This was a hard post to write.
I'm an Italian-American. My family ate pasta dinners every Sunday with our salad after. After dinner, we played Italian card games like scopola and briscola. Our holiday traditions have Italian roots. I grew up happy and never suspected this was anything to be ashamed about until I met my future husband's family.
My husband's family is not Italian. The Blount name can be traced all the way back to three-digit years and a Blount ancestor signed the U.S. Constitution. This name has roots in England, Ireland, Scotland, even some Native American. There had been little digs toward my Italian heritage like jokes about plastic-covered furniture and a preference for marble and granite and feigned fear of my mob connections, but I overlooked them with uncomfortable half-laughs. But when my son was born, and I proudly held him up to his grandparents and said, "This is the first Italian Blount" -- their faces fell, the smiles evaporated. If you'd seen it, you would have sworn I'd just told them the truth about Santa Claus. This is the closest I've come to experiencing racism.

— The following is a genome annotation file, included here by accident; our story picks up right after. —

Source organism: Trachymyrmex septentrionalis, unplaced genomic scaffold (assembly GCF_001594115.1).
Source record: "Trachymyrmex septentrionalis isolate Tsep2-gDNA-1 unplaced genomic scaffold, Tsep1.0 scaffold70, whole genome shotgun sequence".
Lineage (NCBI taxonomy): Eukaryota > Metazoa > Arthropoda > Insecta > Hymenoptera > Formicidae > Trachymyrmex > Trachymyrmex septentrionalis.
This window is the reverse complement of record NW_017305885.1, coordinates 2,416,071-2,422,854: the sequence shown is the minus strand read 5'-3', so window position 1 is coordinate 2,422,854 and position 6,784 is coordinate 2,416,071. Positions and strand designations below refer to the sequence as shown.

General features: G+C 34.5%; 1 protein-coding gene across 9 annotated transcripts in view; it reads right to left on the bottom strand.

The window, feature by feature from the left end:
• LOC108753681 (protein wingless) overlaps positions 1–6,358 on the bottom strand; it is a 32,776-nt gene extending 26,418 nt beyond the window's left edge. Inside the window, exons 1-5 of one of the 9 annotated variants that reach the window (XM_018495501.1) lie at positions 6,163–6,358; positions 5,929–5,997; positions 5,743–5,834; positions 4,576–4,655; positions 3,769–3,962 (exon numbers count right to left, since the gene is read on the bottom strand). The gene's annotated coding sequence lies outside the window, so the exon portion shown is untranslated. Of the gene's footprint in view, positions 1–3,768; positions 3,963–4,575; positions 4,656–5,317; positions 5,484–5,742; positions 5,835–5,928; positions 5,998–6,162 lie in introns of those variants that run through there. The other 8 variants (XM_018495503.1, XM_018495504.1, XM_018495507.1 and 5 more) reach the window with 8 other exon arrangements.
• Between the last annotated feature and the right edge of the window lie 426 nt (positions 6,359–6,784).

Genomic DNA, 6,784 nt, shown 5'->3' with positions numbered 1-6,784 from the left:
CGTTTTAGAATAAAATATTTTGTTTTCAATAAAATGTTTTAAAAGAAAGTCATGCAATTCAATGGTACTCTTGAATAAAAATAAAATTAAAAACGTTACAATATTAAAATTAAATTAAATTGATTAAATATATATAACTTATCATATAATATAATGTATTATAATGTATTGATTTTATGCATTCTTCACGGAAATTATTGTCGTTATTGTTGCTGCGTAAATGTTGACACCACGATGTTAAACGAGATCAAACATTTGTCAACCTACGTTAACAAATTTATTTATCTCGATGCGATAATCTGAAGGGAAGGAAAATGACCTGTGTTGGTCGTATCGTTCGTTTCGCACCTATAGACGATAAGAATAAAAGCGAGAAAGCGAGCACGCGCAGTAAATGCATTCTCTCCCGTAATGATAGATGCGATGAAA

I used this experience to build a character named Davis in a story called THE SKY WAS SCARLET. Davis is the hero's best friend and is struggling with not one but two identity crises. He's black living in an upscale town, where people follow him through store aisles as he shops, or cross the street because they assume he'll rob them. He's also gay and hasn't come out to anyone about that yet, because he assumes he'll lose his family and his friends when they find out. I'm not a guy. I'm not black. I'm not gay. How do I write this story? How do I write HIS story?
I think that whole 'write what you know' mantra has become a paralytic for a lot of authors. I may not know what it's like to grow up black or gay but I can imagine, using experiences in my own life as the foundation on which to build and supplement by research. As writers, that's our super-power -- our imaginations.
We have to start somewhere. We may not get it perfect. But the point is, we're getting it.